Thomas Mahon on real cuff holes

This is great information, when I had my (low quality Boss) tux altered they actually did not even sew back the fake cuff holes, and I was slightly displeased.

english cut: bespoke savile row tailors: real cuff holes…

This is a little detail that’s grown in importance over the last few years: “Real Cuff Holes”. These are seen today as one of the major hallmarks of a bespoke suit. But surprisingly enough, it wasn’t always this way. Indeed, when I started in the trade twenty-three years ago, a relatively short time span, real button holes on the cuff were very rare.

The reason for this is not what you think, i.e. that real holes are more expensive or harder to do, even though yes, they are.

The real reason is that quite simply, very few people need them, and yes, they can cause problems.

Here’s why. Bespoke clothing is like liquid. It’s always in a slight
state of change until it’s been well worn and allowed to settle down.
When a suit is finished and has gone to the customer, once it’s
“settled” a bit, it might need some minor alterations. This is
perfectly normal. But this is where “real holes” can cause problems.
Because you may need to lengthen or shorten a sleeve, and this is where
real holes cause the most obvious aggravation.

Also, if you alter the shoulders this can also affect sleeve length,
so that too may be slightly compromised. Most tailors, including
myself, put two “real” and two “sham” holes, for precisely this reason.
Four “real” holes allows for virtually no sleeve length alteration,
unless the cloth is plain or striped. If the latter is the case, you
can take out the sleeve from the shoulder and shorten it from the top.

But to lengthen it any more than about three-eighths of an inch at
the bottom is going to start looking awful, with cuff buttons
apparently floating halfway towards the elbow.

If you must lengthen a sleeve with real holes, as I often do, what
you can do is lengthen the sleeve as necessary, then take out the top
hole, and add another at the bottom to keep it balanced. So the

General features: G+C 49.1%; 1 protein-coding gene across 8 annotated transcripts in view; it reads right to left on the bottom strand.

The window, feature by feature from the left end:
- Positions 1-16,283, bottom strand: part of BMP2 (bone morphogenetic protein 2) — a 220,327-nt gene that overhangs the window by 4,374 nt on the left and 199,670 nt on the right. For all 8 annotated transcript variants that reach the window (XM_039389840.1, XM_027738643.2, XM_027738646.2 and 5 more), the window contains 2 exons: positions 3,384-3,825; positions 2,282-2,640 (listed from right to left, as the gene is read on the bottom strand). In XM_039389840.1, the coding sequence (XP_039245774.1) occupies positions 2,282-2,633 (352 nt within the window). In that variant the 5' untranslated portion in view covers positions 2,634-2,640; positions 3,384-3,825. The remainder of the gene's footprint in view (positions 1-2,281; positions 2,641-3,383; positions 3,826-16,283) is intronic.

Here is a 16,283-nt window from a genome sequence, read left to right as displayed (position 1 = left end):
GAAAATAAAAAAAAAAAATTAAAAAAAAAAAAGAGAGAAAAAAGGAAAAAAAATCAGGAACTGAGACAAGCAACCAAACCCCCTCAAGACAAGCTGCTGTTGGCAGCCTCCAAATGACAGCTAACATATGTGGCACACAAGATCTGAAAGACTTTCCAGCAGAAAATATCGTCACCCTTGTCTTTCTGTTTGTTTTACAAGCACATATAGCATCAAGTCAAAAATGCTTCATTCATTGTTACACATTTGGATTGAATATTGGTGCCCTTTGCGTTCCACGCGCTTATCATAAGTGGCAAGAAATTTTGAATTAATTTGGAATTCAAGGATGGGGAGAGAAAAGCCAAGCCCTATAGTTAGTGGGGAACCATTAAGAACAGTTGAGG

worst-case scenario is that you’ve now got three working “real” holes
instead of two.

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2 thoughts on “Thomas Mahon on real cuff holes

  1. miz

    interesting stuff, ayn.

    i heard that you don’t know how good a suit is until you’ve worn it for a few years. i see now how wearing a suit will make it stretch and form to your body. a good suit will form gracefully, a bad suit, well, less gracefully.

    i had a suit made for me in thailand. if you ever visit thailand, MAKE SURE you get a suit made there. it’s cheap and you will get a suit that is perfectly tailored to your body and specifications. go on to get suggestions for good tailors.

    in my case, i wanted a very slim, fitted black suit, single-lapelled and only two buttons. no-nonsense. i would have paid well over a thousand or so dollars in the u.s. in thailand, it was $200 and change. that’s with a custom fitted shirt that fits me like a glove.

    they DO take email and mail orders, but, i highly suggest you go over there because that second fitting is crucial. or, if you like the way a certain suit fits, you can send it over there and they can copy the pattern.

    anyways, just some suggestions if you are looking into a bespoke suit. peace!

  2. ayn Post author

    thanks, yeah, will definitely look into it when I’m in thailand or hong kong… I don’t really need a suit, only wear one maybe once a year, I actually wear my tux more often than any suit coz peeps are dropping into marriages left and right, haha…


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